University of Limerick
Bradshaw_2019_Parental.pdf (1.35 MB)

Parental imprisonment in a changing Irish prison system

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posted on 2022-10-13, 09:31 authored by Daragh BradshawDaragh Bradshaw
Parental incarceration is demonstrated to have a negative impact not only on the incarcerated parent but also their partners and families as well. Meaningful contact between the incarcerated parent and their family is shown to reduce negative impact. Consequently, there has been a rise in interventions aimed at facilitating meaningful connection as well as supporting those involved. However, reforms that do not address the needs of those involved are destined to fail. Very little research has been conducted in an Irish setting and so we know very little about the needs of the population or for that matter how they can be supported. The purpose of this thesis is to address this gap by exploring the experiences of families affected by parental incarceration in a changing Irish prison system. Recognising the importance of meaningful family connection, many jurisdictions are providing family friendly supports in order to emphasise father over prisoner identity. However, father identity can be seen as problematic for incarcerated men, so we examine if, and how these men maintain a father identity. Paper one used semi-structured interviews with 15 incarcerated fathers to examine the construction of fatherhood in incarcerated men with children. While prison contexts influences self-categorisation by regulating enactment of parenting behaviour, the assumed nature of fatherhood legitimises the accessibility of this identity construct. Identification appears to be facilitated through a comparative process that maximises the fit between learning as a consequence of negative life trajectories and the needs and advice their children will require into the future Research exploring the association between parental incarceration (PI) and negative developmental outcomes for children affected often reports conflicting results. Authors using comparative cross-national analysis across Europe argue that the effects of PI are not universal but may differ across socio-political contexts. To examine the association of PI on developmental outcomes for children in an Irish context, Paper two used data from two waves of a population representative cohort study of children aged 9 years and followed up aged 13 years living in the Republic of Ireland. Children who had experienced PI came from more socially disadvantaged homes and were more likely to have experienced other stressful life events (SLE’s). After accounting for socio demographics and other SLE’s, results indicate that there were no medium term differences in children’s self-concept. However, PI did have a medium-term association with care-giver assessments of emotional and behavioural problems. In an effort to combat the social isolation and stigma associated with the incarceration of a family member increasingly efforts are made to support families affected by imprisonment. Many of these supports are delivered in group formats. Participation in support groups accrue benefits, sometimes referred to as the social cure, by enhancing a sense of belonging, social connection and subjective identification with the group. Where an identity is stigmatised, subjective group identification may be resisted with the knock on potential to undermine the effectiveness of group-based support. Paper three used semi-structured interviews with 12 partners of incarcerated men participating in a group based support, to explore their identity constructions as well as their perceptions of the value of the support group. Where an identity is stigmatised, subjective group identification may be resisted with the knock-on potential to undermine the effectiveness of group-based support. Findings emphasise the importance of shared experiences as a basis for connection with others where subjective identification with an identity is problematic. Taken together this thesis increases our understanding of the experiences of those affected by parental incarceration, as well as our understanding of identity construction in the context of stigmatising or potentially contested identities. In doing, so this thesis addresses can inform Irish Prison Service policy by facilitating the development and maintenance of family connection and a greater understanding of the association of PI and implications for families involved.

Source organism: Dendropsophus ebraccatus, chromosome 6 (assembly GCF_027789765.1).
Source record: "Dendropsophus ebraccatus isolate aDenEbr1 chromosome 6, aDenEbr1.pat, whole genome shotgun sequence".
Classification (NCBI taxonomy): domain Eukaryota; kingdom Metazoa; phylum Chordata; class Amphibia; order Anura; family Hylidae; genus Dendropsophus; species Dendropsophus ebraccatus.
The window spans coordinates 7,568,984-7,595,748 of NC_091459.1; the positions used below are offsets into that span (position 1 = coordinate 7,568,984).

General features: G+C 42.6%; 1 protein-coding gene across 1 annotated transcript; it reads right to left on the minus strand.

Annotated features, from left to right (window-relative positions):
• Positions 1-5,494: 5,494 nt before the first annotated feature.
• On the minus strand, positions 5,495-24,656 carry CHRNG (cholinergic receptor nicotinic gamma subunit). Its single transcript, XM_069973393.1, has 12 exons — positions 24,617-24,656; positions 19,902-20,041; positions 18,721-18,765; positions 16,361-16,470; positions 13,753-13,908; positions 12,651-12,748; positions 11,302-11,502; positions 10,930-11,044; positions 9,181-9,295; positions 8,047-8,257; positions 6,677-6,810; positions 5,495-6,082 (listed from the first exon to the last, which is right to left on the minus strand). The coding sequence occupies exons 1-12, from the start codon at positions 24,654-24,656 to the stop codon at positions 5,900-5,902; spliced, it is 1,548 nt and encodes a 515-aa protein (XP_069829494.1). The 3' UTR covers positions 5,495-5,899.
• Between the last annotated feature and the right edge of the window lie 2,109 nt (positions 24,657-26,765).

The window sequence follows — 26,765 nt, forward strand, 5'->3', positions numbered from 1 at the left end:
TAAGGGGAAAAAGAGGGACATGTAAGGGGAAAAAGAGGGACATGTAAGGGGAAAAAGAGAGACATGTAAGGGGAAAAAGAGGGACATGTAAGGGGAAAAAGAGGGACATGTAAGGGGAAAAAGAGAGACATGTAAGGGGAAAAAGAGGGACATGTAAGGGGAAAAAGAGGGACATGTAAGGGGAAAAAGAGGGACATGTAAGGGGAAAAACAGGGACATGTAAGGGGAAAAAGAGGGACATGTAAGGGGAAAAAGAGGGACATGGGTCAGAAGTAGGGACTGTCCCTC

• Doctoral

First supervisor

Muldoon, Orla T.

Second supervisor

Creaven, Ann-Marie





Department or School

  • Psychology

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